Your Library online

As well as your local branch library there’s one more branch that you should that get to know really well – Your Library, our online branch.

It’s your one-stop-shop for managing your library account, finding out about our books and accessing a range of brilliant online resources.

Go to Your Library at https://yourlibrary.edinburgh.gov.uk to:

1. Access your Library Account  to check what books you’ve got out; renew your books; see your wish list; reserve a book

2. Search the Library Catalogue

3. Find out about Library Events and what’s going on in your local branch

4. Get helpful instructions of how to use our downloadable ebook, audiobook, newspaper and magazine services

5. Suggest a book to be added to stock

6. Find lists of recently added books

7. Start your family or local history search

8. Find information about all our branches

9. See our full A-Z list of all our online resources

 

 

 

 

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Big Library Read – digital book club

What Happened to Lizzie Lovett?  That’s the mystery that you can unravel by participating in the world’s largest digital reading club Big Library Read! The book this time is Chelsea Sedoti’s young adult debut novel, The Hundred Lies of Lizzie Lovett, and unlimited people will be able to read it from our OverDrive site at the same time from 12th till 26th October. Not only will the ebook be available, but also the audiobook so you can choose whatever format you fancy.

Told with a unique voice that is both hilarious and heart-wrenching, Sedoti challenges readers to distinguish the line between reality and fiction. Popular girl Lizzie Lovett’s disappearance is the one fascinating mystery her sleepy town has ever had. Classmate and teenage misfit, Hawthorn Creely has her own theory for Lizzie’s disappearance. And what better way to collect evidence than to immerse herself in Lizzie’s life? Like getting a job at the diner where Lizzie worked and hanging out with Lizzie’s boyfriend. After all, it’s not as if he killed her-or did he?

Author Chelsea Sedoti says “The protagonist of The Hundred Lies of Lizzie Lovett is no stranger to reading; she knows all about using books as an escape. Seventeen-year-old misfit Hawthorn Creely is dissatisfied with the real world. She’d rather lose herself in fiction, where everything is bigger, better, and more magical. But when Hawthorn applies this mindset to the disappearance of her former classmate, Lizzie Lovett, life goes awry.”

Readers can join an online conversation about the book at BigLibraryRead.com. All you need is library membership so you can login with your library card and PIN. Full instructions for using OverDrive can be found on our Your Library website.

 

Read all about it!

Did you know you can read over 4000 UK and worldwide newspapers and magazines for free on your tablet, phone or computer? From anywhere you can simply login to the  PressReader  app or website with your library card number and PIN to get access to today’s news 24/7.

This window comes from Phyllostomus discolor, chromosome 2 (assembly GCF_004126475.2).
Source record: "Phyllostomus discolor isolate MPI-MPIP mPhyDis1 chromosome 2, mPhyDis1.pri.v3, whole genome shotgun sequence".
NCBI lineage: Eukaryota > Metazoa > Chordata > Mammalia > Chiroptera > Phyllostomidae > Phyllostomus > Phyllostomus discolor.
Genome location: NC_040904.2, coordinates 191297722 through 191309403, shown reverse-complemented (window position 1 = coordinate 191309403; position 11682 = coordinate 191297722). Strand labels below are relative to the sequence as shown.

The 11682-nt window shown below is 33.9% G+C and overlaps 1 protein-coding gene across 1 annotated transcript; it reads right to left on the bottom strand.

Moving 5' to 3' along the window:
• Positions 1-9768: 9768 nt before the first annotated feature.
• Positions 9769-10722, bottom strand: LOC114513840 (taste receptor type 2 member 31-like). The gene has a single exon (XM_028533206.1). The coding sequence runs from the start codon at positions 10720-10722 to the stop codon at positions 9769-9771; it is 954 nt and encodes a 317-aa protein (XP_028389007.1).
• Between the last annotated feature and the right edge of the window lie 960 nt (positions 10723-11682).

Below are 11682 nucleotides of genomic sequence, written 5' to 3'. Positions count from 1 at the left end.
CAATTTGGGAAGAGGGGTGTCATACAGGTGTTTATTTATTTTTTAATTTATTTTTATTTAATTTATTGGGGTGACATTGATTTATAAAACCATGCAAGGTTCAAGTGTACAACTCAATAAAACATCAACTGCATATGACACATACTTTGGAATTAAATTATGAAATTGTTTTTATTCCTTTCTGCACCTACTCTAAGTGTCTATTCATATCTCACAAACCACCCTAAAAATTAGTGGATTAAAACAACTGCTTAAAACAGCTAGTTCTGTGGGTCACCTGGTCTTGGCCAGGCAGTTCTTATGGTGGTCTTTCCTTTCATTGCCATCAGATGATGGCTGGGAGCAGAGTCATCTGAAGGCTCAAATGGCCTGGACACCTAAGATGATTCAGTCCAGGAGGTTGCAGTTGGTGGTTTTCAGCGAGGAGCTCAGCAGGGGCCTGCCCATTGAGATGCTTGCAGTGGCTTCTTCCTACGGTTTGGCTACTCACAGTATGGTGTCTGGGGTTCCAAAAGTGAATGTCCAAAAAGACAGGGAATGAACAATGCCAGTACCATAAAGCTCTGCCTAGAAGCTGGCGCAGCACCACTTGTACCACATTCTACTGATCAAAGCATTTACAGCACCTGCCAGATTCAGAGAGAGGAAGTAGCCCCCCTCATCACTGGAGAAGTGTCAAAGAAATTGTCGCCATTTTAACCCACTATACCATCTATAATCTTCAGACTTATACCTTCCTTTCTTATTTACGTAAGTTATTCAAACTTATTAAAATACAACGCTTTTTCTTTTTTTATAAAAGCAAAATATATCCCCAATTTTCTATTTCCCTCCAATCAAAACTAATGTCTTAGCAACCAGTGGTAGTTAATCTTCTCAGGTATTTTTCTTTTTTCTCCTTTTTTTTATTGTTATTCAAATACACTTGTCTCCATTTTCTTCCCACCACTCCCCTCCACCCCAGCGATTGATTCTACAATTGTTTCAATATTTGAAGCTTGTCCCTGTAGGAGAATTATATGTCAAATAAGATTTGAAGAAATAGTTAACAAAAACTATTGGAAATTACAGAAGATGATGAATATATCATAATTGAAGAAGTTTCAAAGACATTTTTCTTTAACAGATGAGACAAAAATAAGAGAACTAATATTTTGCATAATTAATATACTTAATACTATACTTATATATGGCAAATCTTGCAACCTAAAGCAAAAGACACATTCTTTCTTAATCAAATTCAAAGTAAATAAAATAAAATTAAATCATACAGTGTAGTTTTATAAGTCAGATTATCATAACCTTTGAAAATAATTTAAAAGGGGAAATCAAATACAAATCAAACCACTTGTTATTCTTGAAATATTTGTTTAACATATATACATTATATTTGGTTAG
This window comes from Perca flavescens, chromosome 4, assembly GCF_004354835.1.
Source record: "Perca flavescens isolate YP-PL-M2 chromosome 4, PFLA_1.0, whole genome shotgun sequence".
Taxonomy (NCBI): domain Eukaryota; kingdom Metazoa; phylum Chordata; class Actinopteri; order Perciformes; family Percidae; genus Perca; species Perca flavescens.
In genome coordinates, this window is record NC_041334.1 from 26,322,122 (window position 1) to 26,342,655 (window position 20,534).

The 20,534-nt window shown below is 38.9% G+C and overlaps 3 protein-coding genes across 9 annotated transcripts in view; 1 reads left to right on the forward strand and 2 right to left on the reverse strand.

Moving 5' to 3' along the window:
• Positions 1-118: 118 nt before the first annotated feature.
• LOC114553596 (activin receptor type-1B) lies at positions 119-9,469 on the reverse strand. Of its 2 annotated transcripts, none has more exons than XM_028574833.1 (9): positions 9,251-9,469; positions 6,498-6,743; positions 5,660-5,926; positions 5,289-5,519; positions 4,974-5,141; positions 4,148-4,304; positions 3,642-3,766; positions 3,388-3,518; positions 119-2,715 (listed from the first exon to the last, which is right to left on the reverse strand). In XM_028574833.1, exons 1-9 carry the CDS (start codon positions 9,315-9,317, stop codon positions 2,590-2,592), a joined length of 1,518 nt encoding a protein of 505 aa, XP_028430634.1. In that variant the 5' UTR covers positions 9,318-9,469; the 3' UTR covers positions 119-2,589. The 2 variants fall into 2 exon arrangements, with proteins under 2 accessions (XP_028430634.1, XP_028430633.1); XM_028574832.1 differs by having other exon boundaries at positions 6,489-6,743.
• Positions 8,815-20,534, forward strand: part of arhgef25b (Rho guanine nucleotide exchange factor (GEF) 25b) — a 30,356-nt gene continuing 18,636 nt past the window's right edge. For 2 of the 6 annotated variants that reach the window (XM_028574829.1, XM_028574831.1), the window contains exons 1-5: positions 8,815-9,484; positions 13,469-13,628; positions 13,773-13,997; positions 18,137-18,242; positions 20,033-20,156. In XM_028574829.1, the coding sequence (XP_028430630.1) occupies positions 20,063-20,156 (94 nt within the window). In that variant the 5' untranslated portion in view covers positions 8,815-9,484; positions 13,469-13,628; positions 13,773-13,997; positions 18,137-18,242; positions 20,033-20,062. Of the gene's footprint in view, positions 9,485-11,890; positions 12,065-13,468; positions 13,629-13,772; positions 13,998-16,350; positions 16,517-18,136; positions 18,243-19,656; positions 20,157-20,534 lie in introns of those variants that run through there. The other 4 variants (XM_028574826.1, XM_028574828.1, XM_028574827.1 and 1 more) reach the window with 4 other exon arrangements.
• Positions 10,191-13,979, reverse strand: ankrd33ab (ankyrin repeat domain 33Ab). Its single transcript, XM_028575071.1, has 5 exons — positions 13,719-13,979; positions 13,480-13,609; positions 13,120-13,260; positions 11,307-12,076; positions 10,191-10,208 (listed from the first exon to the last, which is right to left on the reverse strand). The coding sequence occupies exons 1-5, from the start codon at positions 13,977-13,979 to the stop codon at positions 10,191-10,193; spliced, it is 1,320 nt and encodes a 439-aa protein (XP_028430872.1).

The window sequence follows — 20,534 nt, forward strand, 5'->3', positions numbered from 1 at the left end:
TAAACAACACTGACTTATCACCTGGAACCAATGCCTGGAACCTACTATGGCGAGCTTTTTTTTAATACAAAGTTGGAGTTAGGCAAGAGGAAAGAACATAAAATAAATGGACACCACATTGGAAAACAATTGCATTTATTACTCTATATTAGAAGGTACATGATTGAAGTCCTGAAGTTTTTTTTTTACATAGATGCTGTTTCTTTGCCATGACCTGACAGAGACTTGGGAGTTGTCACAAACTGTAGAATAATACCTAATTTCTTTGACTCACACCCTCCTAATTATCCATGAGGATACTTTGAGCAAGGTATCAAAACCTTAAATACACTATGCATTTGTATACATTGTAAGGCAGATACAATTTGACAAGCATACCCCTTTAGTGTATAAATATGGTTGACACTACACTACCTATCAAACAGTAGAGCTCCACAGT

With Edinburgh Libraries PressReader service you can access over 100 UK and Irish newspapers including today’s editions of the Edinburgh Evening NewsScotsmanScottish Daily MailThe Press and JournalThe Guardian and The Herald as well as over 100 UK magazines.

Publications from over 100 countries in 60 languages are available including from Poland, India, USA, France and China. Articles can be translated into 16 languages and you can also listen to today’s news by using Library PressReader’s Radio function which will read articles out to you.

PressReader has a small range of material for children too as it includes comics such as the BeanoHorrible Histories and Doctor Who Adventures. It also includes a newspaper aimed specifically at children – First News.

You’ll find full user instructions on our Your Library website.

Magazine madness

Well, you’d be mad not to use our magazine service. There’s no catch, just instant access to over 130 popular magazine titles for you to download and keep. It has an easy to use app and best of all its free.

So make good use your library card today and use RBdigital to get free digital access to magazines such as Hello!, New Scientist, Grazia, Amateur Photographer, Good Housekeeping and BBC Good Food.

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RBdigital is really easy to set up, works brilliantly (especially on tablets) and could of course save you a fortune in magazine subscriptions. Head over to our RBdigital page to see the full list of titles and find out how to get started.

Enjoy!

Listen up!

Love audiobooks? Whats not to love! – they are ideal for the morning commute, the gym or while you’re doing the cooking, housework and DIY. Edinburgh Libraries has a fantastic selection of audiobooks for you to enjoy. Did you know you could download hundreds for free at home from Edinburgh Libraries? We have four different downloadable audiobook suppliers so we can give you the widest choice possible of authors and publishers.